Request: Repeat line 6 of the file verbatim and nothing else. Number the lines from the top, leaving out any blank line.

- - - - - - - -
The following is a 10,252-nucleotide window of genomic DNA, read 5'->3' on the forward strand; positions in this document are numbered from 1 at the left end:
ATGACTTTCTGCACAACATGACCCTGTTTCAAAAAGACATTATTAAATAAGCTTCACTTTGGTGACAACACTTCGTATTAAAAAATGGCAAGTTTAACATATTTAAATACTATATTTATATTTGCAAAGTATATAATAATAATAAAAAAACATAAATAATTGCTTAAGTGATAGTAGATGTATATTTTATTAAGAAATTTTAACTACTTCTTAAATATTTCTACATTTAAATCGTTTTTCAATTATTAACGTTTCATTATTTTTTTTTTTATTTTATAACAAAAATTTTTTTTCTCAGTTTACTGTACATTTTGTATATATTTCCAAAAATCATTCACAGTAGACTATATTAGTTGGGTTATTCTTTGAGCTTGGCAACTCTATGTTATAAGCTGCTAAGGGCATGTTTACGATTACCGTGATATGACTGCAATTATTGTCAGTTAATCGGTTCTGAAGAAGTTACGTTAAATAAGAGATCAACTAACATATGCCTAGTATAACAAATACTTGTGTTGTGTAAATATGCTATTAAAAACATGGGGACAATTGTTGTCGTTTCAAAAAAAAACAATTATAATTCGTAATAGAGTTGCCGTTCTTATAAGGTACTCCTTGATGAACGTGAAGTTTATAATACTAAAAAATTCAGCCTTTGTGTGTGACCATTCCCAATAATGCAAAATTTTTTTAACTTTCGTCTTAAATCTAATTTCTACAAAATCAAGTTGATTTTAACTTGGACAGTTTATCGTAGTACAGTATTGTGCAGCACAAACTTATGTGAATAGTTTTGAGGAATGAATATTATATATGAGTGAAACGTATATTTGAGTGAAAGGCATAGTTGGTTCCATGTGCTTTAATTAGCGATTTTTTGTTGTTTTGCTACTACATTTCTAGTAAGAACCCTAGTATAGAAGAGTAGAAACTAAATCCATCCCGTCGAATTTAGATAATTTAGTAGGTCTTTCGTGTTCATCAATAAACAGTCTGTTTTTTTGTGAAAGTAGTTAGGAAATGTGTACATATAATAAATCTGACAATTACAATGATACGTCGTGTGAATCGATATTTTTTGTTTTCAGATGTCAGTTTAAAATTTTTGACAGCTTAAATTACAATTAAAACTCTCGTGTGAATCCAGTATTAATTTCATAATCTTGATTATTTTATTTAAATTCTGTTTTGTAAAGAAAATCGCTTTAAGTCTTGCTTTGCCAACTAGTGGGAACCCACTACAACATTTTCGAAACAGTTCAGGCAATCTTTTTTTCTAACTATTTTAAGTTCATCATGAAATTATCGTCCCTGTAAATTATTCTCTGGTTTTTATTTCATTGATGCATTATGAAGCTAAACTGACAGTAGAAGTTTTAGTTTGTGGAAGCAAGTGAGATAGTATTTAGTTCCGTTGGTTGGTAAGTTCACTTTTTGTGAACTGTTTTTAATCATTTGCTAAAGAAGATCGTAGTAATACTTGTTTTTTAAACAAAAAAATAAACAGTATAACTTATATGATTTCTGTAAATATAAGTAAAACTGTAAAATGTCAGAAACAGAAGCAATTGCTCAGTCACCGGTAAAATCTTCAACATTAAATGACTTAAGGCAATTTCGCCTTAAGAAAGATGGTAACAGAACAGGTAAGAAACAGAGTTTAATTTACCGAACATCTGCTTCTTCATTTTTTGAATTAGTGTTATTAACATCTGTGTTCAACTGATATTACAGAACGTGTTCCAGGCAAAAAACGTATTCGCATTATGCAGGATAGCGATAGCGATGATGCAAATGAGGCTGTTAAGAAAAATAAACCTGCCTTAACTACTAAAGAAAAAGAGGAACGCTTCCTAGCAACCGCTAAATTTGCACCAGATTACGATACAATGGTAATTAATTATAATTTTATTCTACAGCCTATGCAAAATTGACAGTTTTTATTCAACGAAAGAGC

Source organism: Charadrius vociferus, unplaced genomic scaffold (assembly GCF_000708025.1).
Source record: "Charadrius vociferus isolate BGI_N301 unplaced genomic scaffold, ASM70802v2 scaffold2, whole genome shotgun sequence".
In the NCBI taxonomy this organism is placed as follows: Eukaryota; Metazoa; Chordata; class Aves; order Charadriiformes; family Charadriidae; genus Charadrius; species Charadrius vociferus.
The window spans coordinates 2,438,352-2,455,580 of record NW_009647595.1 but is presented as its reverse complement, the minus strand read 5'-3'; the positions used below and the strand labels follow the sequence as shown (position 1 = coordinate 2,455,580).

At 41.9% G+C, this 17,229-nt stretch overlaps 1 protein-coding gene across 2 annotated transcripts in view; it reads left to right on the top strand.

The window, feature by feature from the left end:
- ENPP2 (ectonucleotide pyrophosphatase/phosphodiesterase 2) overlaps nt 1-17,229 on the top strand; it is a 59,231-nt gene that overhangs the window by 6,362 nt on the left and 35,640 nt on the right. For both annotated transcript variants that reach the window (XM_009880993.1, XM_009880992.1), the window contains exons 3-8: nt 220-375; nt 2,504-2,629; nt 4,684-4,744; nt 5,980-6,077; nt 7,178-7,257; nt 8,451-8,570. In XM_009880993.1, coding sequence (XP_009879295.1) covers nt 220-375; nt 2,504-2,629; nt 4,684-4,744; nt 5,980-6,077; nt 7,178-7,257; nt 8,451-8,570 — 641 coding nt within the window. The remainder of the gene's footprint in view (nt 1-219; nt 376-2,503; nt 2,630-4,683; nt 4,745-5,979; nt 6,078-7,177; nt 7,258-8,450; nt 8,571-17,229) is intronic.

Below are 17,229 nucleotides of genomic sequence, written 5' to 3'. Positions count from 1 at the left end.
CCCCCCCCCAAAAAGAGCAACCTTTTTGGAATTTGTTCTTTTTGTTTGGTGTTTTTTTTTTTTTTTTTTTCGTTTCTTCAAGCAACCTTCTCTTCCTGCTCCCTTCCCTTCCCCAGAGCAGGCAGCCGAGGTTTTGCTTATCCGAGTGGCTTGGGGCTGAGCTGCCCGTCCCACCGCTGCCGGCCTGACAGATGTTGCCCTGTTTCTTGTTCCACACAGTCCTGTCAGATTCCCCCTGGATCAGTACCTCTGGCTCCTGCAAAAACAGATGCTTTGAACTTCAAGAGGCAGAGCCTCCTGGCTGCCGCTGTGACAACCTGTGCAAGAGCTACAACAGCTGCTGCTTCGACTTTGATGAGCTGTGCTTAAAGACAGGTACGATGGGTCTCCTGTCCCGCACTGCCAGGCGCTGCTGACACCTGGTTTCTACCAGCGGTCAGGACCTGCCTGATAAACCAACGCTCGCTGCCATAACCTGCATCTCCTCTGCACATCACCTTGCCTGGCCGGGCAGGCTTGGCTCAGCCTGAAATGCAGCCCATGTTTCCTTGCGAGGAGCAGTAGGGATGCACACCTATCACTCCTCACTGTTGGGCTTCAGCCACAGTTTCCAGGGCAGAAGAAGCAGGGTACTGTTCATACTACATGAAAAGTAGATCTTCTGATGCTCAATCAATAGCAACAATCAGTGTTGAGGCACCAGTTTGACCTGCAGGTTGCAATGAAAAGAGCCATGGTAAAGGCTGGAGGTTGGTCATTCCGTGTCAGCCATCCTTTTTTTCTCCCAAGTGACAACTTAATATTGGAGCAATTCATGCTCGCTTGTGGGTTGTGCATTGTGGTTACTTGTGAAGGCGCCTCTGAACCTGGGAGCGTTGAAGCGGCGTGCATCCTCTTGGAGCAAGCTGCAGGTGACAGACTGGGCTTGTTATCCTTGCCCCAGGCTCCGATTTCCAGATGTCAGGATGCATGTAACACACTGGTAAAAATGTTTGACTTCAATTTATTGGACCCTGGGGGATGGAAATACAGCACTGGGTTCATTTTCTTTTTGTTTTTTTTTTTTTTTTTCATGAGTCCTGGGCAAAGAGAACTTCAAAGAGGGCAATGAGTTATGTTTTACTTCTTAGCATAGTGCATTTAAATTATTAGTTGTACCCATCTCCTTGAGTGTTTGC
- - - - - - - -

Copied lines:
The window spans coordinates 2,438,352-2,455,580 of record NW_009647595.1 but is presented as its reverse complement, the minus strand read 5'-3'; the positions used below and the strand labels follow the sequence as shown (position 1 = coordinate 2,455,580).